A dog owner has warned that weed killer being used by council contractors on pavements is harmful to pets – and says pleas to avoid spraying it near his home have been ignored.
Tom Lee saw the substance being sprayed by a man on a mini tractor outside his house in Sittingbourne on Monday morning.
The 57-year-old says the chemical contains glyphosate – a herbicide which has been banned by some local authorities over fears about its toxicity and which has previously left his dog with painful sores.
He said: "Around four years ago on a dog walk I passed a mini tractor spraying.
"My dog, Tansy, was with me but I did not give it much thought and carried on with my walk.
"The following morning, I came downstairs to find her having torn all her fur off the inner thigh of one rear leg.
"The skin was clearly sore and oozing clear fluid from her self-mutilation."
Mr Lee came to the conclusion that Tansy's sores were likely linked to the spraying from the previous day.
After making inquiries with the council, he found out that the weed killer used had glysophate in it, which can be dangerous if ingested by animals
He said: "I took my dog to my vet who agreed a toxin was the likely cause and agreed the previous day’s spraying could be the cause.
"My dog recovered and was fine until some months later I woke to find the exact same self-mutilation again.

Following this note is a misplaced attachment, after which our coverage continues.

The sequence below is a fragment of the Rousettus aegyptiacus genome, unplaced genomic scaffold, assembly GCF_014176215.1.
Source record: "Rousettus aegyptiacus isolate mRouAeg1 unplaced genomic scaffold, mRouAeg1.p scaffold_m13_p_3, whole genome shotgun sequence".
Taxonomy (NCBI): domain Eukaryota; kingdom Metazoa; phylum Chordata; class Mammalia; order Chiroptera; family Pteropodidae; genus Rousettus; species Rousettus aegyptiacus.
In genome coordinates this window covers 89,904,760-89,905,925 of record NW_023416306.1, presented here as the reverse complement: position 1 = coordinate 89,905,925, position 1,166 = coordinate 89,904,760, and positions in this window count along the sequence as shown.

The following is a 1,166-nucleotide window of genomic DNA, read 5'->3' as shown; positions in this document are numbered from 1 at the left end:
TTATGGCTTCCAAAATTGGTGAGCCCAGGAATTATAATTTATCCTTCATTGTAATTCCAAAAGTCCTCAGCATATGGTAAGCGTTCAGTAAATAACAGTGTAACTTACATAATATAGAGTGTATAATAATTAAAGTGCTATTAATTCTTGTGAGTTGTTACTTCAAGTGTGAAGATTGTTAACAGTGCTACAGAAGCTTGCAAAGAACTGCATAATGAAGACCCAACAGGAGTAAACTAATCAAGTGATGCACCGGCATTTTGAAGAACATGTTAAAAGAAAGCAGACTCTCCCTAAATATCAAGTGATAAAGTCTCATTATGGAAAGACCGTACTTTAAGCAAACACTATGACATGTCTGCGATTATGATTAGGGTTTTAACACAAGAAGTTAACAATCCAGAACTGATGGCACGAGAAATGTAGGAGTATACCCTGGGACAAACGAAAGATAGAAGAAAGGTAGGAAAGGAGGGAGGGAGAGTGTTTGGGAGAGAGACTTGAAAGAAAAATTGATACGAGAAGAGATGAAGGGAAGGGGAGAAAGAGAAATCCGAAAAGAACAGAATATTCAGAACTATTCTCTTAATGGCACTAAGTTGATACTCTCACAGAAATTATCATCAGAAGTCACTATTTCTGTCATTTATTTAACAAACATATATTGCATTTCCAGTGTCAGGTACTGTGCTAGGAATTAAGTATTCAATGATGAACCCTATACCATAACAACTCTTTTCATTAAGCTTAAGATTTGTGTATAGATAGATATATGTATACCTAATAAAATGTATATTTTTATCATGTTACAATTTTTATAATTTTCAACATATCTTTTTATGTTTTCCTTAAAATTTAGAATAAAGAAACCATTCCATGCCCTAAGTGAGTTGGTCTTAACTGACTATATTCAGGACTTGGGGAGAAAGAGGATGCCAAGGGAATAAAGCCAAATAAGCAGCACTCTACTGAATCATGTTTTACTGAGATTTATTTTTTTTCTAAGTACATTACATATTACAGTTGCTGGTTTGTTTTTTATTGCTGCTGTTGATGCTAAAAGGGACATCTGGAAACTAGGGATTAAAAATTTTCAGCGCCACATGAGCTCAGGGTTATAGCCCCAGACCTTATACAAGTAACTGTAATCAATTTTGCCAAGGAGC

"I checked with Kent County Council and they had not recently sprayed glyphosate in our area.
'My main concern is for the health of dogs and other animals who suffer from Kent County Council's insistence on spraying the county with glyphosate...'
"However, when I went to our usual park, the cafe owner told me the council had been in the previous day spraying around the park."
When he phoned KCC, he says it promised him there would be a "spray exclusion zone" around his house.
However, a year later he came across a tractor spraying on his road again.
"The entire pavement was being sprayed regardless of any weeds present or not," he said.
"I purposely clear weeds from the pavement, wall edges and gutters around my house, my neighbour’s and the church next door to ensure the contractor has no reason to spray near my property."
On Monday, when he saw the tractor spraying again, he spoke to the contractor who confirmed to him he had no instructions of any exclusion zones.
The next morning the same operator he spoke to the previous day was spraying directly outside his house again.
"My main concern is for the health of dogs and other animals who suffer from Kent County Council's insistence on spraying the county with glyphosate," said Mr Lee.
"There is also considerable harm caused to us and the environment from the use of glyphosate."
KCC said all its contractors follow the required industry guidance.
A spokesman for the authority said: "Our contractor is currently carrying out the second weed treatment of the year in Sittingbourne.
"All operatives are required to be competent in the application of herbicide and should follow the necessary industry guidance.
"We also carry out spot checks to ensure that standards are being met and take up any issues with the contractors involved.
"We will review the standard of the works being undertaken in Sittingbourne and take action if appropriate."